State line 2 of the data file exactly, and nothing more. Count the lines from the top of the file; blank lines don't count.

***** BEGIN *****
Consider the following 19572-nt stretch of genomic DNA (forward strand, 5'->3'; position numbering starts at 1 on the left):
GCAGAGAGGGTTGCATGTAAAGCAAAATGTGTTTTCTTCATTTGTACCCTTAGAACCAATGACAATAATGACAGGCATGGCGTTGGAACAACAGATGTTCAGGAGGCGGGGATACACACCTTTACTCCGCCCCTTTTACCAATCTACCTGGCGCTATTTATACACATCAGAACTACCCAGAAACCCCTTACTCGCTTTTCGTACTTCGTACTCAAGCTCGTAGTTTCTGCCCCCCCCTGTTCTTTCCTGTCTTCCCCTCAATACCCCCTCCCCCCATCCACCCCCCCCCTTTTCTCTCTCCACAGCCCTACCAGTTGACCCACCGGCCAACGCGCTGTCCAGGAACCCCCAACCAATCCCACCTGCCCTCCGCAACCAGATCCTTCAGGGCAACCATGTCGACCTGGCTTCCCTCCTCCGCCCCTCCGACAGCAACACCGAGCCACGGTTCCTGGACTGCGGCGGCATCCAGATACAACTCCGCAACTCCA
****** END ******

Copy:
GCAGAGAGGGTTGCATGTAAAGCAAAATGTGTTTTCTTCATTTGTACCCTTAGAACCAATGACAATAATGACAGGCATGGCGTTGGAACAACAGATGTTCAGGAGGCGGGGATACACACCTTTACTCCGCCCCTTTTACCAATCTACCTGGCGCTATTTATACACATCAGAACTACCCAGAAACCCCTTACTCGCTTTTCGTACTTCGTACTCAAGCTCGTAGTTTCTGCCCCCCCCTGTTCTTTCCTGTCTTCCCCTCAATACCCCCTCCCCCCATCCACCCCCCCCCTTTTCTCTCTCCACAGCCCTACCAGTTGACCCACCGGCCAACGCGCTGTCCAGGAACCCCCAACCAATCCCACCTGCCCTCCGCAACCAGATCCTTCAGGGCAACCATGTCGACCTGGCTTCCCTCCTCCGCCCCTCCGACAGCAACACCGAGCCACGGTTCCTGGACTGCGGCGGCATCCAGATACAACTCCGCAACTCCA